Having bad credit could make that bill more expensive


You’ve probably heard that having good credit is important if you’re looking to borrow money. Having a strong credit score will increase your chances of getting approved for a new credit card, personal loan, or mortgage. But you might be surprised to learn that your credit score could also affect your auto insurance rates.

Now, a credit score isn’t the only factor auto insurers use to decide the premium rates people are entitled to. They will also take into account things such as the motorist’s age, driving history and the type of vehicle they have.

But make no mistake, people with poor credit could end up paying a lot more money to insure their vehicles. In fact, 92% of auto insurers take credit scores into account when determining premium rates, according to Nationwide.

If your credit score isn’t at its best and you need to insure a vehicle, it’s a good idea to work to improve it quickly. Here’s how.

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1. Pay all incoming invoices on time

Your payment history is the most important factor that goes into calculating your credit score, and therefore to increase yours, paying all bills on time is a solid bet. If you establish a timely payment history, your score is likely to increase.

2. Get rid of some existing debt

Another key factor in calculating your credit score is your credit utilization rate, which measures your existing credit card balances against your total available credit line. If this ratio exceeds 30%, your score could take a serious hit. For example, if you have a total line of credit of $ 10,000, you don’t want to keep more than $ 3,000 in credit card balances. If you go over that limit, paying off some of your debt to get back below the 30% line should help improve your score.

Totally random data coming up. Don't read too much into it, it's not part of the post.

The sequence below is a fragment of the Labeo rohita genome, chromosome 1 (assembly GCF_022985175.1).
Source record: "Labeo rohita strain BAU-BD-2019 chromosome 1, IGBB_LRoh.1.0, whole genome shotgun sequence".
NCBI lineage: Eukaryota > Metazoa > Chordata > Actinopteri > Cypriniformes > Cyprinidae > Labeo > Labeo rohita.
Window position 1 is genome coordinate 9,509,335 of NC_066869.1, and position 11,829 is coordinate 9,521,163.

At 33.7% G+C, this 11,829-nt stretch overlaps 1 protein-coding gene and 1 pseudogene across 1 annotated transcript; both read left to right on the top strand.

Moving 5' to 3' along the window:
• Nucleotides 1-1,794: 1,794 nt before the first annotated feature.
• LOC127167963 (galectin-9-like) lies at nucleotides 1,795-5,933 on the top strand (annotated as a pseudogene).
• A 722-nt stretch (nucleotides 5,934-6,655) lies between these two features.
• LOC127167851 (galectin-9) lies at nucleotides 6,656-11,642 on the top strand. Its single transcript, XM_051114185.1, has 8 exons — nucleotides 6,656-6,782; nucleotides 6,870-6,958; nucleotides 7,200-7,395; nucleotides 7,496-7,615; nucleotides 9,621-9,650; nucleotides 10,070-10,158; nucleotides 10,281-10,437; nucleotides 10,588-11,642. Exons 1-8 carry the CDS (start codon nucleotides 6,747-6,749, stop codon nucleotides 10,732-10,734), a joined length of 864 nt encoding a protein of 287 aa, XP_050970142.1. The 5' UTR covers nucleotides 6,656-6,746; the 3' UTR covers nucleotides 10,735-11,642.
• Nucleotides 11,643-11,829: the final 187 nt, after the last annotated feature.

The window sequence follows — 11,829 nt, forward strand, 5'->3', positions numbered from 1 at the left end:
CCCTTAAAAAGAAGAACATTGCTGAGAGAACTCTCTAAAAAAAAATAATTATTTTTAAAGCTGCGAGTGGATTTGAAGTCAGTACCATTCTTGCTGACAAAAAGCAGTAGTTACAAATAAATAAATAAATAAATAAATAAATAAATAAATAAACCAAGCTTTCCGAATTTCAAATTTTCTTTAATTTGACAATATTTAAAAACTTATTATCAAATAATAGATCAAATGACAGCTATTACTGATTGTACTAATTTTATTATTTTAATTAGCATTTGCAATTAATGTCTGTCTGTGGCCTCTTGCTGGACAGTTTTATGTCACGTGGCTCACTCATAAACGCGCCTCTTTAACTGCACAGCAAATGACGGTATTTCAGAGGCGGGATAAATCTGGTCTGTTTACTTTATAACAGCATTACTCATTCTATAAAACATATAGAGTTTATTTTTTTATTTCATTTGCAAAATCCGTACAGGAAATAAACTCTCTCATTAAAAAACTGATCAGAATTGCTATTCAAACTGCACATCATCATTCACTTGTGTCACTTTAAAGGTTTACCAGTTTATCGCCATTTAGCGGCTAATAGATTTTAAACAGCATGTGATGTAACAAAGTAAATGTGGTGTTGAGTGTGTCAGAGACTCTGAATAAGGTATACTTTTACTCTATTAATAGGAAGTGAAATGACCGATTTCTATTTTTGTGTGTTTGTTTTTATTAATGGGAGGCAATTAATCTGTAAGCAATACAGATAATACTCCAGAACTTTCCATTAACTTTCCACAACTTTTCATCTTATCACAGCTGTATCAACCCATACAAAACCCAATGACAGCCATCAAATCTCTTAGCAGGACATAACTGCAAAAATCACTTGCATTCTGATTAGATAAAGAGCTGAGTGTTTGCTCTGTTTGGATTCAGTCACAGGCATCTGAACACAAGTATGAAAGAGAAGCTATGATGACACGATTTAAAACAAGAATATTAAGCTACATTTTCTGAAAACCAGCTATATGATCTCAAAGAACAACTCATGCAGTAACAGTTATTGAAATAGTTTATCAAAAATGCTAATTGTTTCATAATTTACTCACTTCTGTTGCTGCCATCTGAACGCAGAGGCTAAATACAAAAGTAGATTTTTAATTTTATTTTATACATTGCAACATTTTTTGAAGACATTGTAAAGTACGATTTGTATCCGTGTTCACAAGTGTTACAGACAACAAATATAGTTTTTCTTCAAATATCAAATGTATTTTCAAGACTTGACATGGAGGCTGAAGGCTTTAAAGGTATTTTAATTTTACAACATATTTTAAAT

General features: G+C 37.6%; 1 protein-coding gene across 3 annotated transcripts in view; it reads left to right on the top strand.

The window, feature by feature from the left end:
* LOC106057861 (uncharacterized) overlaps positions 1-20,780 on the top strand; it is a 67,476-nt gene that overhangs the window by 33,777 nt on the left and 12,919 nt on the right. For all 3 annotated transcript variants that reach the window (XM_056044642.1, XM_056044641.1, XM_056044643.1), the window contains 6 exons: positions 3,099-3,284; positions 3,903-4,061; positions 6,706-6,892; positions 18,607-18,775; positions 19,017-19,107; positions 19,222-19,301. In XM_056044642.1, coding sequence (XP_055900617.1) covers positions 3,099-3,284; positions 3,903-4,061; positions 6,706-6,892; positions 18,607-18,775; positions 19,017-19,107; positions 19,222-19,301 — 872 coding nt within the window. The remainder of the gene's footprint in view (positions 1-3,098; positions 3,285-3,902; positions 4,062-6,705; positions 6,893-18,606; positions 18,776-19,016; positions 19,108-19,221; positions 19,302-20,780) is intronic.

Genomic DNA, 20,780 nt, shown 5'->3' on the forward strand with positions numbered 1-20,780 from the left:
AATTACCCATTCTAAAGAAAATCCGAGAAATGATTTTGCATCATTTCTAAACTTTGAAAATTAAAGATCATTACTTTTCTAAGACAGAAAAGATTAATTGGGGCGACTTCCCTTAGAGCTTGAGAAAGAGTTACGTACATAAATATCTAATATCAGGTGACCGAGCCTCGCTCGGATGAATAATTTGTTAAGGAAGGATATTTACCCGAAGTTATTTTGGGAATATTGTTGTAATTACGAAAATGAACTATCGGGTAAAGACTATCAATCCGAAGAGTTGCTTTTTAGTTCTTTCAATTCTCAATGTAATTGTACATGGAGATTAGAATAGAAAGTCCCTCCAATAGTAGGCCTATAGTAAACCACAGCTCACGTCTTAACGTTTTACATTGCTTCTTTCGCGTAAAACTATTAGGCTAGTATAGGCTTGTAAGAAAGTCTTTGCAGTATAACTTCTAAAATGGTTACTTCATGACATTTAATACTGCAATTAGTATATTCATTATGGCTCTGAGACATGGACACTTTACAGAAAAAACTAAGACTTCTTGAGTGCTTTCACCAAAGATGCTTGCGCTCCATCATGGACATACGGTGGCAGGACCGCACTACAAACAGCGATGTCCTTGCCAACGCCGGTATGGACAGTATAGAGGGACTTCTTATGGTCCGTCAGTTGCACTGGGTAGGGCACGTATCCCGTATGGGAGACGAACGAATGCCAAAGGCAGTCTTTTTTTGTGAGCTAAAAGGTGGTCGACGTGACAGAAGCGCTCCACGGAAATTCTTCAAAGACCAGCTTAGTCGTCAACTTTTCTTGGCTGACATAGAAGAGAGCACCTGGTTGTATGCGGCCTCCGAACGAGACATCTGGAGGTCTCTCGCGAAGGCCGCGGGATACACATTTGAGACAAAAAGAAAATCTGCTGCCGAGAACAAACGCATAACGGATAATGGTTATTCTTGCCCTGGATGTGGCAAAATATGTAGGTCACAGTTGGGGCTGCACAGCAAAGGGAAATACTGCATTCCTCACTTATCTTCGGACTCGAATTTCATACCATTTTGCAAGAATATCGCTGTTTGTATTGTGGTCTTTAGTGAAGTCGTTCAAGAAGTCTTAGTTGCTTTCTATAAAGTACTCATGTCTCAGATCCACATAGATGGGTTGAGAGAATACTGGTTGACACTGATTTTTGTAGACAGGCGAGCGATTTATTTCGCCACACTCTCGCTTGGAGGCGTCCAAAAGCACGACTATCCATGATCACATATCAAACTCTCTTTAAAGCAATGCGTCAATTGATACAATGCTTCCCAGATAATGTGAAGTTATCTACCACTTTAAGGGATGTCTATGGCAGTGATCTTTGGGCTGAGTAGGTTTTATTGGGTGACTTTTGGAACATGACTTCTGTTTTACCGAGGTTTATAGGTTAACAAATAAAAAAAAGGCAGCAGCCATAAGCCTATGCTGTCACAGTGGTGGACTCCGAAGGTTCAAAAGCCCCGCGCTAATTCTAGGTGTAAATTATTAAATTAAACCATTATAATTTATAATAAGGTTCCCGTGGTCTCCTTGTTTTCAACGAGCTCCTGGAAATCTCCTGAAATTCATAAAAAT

3. Be added as an authorized user on a long standing credit card account

Just as being a new driver can raise your auto insurance rates, being a new borrower can hurt your credit score. It is because the length of your credit history is taken into account when calculating your score. If you’ve only had a credit card for a year, you won’t do as well in this regard as someone with a credit card account in good standing for 10 years or more. The solution? See if you can be added as an authorized user on a family member’s long-standing account. This will give your credit history a boost and your overall score.

4. Correct any mistakes on your credit report

When was the last time you checked your credit report? If you can’t remember, be sure to do so before you apply for auto insurance. It’s common for credit reports to contain errors, and if yours has one that works against you, it could lower your score. You can visit annualcreditreport.com to access your credit report free of charge.

You would think that being late on some bills or having a large amount of credit card debt wouldn’t force you to pay more for auto insurance. But this is not the case. Your credit rating Is important when looking for auto insurance, so make an effort to include this number before you apply. This could translate into a lot of savings on your current premiums and make owning a car cheaper overall.


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